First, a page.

A couple of years ago, members of the Food and Agriculture Organization at the United Nations were brainstorming ways to help millions of hungry people get more decent food, and they hit on an idea that doesn’t sound useful to your average American: they decided to designate 2016 the Year of Pulses.
Does that mean we’re supposed to, like, keep a heartbeat diary this year?
No. It means we’re supposed to grow legumes. Legumes are a plant family that takes nitrogen out of the air and makes it available in the soil. Pulses are the seeds inside the pods that grow on legumes — lentils, chick peas, and many different kinds of beans: black, white, red, cranberry, kidney, Great Northern, pinto, fava, cannellini, lima, etc.
The thinking is that if we shift our attention from growing corn to feed the cows and chickens we eat to growing legumes and feeding their seeds to people directly, there might be enough to go around. And since pulses practically eliminate diseases of affluence, we’d all feel so much better in our bodies that all manner of unforeseeable goodness might ensue.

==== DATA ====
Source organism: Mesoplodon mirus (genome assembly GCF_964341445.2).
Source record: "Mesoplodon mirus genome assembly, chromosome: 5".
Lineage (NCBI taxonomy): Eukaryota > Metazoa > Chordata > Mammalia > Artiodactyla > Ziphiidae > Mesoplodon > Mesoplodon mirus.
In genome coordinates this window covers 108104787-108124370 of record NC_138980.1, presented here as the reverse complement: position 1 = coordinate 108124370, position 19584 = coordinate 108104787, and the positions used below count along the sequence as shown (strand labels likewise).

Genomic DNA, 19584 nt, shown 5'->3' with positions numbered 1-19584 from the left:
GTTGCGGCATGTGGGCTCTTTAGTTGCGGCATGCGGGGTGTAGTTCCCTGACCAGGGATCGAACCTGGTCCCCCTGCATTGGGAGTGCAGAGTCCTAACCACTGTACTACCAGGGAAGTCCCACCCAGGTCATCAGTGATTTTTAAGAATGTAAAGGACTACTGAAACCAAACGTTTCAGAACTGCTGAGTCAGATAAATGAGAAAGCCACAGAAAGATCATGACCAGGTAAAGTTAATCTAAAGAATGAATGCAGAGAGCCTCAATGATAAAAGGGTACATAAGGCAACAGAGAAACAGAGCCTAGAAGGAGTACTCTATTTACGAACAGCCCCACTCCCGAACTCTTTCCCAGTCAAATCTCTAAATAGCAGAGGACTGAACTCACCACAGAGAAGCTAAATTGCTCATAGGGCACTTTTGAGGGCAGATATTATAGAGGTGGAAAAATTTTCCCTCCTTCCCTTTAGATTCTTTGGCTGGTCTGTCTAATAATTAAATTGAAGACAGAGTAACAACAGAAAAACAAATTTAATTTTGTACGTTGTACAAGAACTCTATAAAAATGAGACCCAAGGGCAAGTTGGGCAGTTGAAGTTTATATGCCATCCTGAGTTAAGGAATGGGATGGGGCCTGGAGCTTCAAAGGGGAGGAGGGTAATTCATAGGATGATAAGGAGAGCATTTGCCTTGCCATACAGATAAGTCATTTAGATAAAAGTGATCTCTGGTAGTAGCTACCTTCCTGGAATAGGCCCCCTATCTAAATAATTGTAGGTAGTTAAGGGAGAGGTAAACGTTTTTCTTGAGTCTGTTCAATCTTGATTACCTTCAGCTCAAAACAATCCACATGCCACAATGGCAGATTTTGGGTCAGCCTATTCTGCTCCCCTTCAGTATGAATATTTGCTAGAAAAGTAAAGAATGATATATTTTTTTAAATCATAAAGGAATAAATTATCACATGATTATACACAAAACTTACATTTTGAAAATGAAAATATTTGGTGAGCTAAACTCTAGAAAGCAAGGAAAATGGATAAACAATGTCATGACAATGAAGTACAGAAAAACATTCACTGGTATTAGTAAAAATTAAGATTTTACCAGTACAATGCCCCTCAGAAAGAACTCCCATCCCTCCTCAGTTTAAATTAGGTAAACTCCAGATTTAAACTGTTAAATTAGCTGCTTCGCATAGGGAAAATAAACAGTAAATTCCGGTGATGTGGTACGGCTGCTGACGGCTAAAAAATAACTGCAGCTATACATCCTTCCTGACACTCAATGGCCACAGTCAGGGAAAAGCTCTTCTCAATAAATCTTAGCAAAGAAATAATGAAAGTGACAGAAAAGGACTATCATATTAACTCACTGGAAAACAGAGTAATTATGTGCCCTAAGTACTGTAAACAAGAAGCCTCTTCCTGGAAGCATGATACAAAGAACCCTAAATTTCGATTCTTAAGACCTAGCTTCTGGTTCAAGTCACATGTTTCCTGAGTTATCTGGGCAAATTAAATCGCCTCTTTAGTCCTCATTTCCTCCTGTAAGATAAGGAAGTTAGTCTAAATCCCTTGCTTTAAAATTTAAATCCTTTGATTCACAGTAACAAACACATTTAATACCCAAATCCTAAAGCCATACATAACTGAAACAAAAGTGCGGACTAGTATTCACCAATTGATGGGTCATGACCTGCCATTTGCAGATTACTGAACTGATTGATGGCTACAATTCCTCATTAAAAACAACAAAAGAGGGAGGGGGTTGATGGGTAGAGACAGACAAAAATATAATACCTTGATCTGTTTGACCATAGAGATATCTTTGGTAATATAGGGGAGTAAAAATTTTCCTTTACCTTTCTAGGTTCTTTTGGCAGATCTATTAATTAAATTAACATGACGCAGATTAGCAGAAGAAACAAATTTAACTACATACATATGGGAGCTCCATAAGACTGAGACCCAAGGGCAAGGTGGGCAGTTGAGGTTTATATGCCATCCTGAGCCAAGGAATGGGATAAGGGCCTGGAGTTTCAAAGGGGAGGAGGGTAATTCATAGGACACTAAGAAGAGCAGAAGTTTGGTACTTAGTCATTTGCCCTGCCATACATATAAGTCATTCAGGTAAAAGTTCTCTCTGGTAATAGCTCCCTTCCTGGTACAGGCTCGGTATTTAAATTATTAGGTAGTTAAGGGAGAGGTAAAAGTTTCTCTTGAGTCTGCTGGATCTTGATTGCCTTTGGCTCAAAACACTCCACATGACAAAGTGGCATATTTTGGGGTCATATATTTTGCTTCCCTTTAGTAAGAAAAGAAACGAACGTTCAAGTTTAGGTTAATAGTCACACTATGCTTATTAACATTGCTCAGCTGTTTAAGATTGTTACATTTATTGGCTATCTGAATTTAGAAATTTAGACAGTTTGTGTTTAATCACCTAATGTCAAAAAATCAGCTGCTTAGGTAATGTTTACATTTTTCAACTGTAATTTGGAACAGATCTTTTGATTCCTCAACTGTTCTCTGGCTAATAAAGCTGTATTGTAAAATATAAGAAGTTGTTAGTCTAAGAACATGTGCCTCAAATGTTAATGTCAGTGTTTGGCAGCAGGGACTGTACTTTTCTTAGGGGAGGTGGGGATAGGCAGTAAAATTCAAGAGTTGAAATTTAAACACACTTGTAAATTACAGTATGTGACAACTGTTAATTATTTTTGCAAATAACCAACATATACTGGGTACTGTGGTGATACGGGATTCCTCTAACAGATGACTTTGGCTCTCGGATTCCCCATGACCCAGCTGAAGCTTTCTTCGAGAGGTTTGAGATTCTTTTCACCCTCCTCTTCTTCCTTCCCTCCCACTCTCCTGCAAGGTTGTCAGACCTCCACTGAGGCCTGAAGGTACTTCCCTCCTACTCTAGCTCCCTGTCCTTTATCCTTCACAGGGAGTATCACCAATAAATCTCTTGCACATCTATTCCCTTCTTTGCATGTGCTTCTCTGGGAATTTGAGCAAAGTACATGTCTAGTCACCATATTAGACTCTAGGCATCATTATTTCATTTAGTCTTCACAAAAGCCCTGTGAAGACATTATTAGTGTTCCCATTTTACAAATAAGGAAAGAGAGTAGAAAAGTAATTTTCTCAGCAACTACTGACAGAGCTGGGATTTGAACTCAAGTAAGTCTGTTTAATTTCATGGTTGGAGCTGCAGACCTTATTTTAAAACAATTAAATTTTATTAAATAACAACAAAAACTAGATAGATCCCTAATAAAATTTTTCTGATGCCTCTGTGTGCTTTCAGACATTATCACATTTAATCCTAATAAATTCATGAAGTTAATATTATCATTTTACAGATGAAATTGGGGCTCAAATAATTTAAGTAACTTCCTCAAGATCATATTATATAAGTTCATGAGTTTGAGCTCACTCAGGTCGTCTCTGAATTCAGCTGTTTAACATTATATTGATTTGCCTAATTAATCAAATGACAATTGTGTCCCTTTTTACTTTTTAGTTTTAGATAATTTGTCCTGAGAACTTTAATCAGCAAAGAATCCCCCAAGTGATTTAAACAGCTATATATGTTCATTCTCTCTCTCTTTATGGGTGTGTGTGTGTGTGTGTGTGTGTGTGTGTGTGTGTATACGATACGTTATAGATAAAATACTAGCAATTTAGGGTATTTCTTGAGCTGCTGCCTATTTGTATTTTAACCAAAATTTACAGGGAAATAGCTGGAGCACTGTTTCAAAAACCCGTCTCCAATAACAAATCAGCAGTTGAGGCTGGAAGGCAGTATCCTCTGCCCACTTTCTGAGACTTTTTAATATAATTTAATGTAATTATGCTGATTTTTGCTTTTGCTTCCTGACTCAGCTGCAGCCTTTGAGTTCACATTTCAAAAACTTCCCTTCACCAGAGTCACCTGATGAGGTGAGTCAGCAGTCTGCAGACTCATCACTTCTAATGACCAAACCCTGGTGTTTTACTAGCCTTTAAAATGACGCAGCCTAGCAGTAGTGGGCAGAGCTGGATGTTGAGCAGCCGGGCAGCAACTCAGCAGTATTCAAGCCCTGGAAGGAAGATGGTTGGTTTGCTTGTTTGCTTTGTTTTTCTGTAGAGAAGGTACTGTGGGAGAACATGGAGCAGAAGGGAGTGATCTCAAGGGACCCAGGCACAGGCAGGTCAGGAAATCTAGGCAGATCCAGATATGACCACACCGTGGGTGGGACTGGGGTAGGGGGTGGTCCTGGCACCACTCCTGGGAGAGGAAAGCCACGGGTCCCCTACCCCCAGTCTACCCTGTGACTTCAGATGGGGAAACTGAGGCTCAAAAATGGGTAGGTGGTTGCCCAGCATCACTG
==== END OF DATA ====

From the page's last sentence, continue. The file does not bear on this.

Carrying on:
To do our part, we’re planting a number of legumes this year — and we’re eating their seeds. As we explore new ways to use pulses, we’ll let you know which ones we like best.
On Saturday we tried a cranberry and chickpea salad from the cookbook PlantPure Nation. It was supposed to feed six people, but Janet and I ate the whole thing in one sitting.
Make the dressing first so the ingredients can bond while you prep the main components: 1/4 cup tahini, 1/4 cup rice vinegar, 1/4 cup water, 2 tablespoons agave nectar, 1/2 teaspoon dried dill weed, 1/4 teaspoon red pepper flakes maybe. Whisk all that together.
Then: 2 cans of chickpeas rinsed (smash a lot of those with a fork or a potato masher), 1 big carrot diced, 1/2 cup or more diced celery, 1/2 cup or more dried cranberries, 1/2 cup chopped walnuts, 1/2 cup diced red onion, 1/4 cup or more chopped parsley, salt and pepper.
You can serve it at room temperature or chill it for a couple of hours. It’s called a salad, but I don’t see any reason not to treat it as a main dish.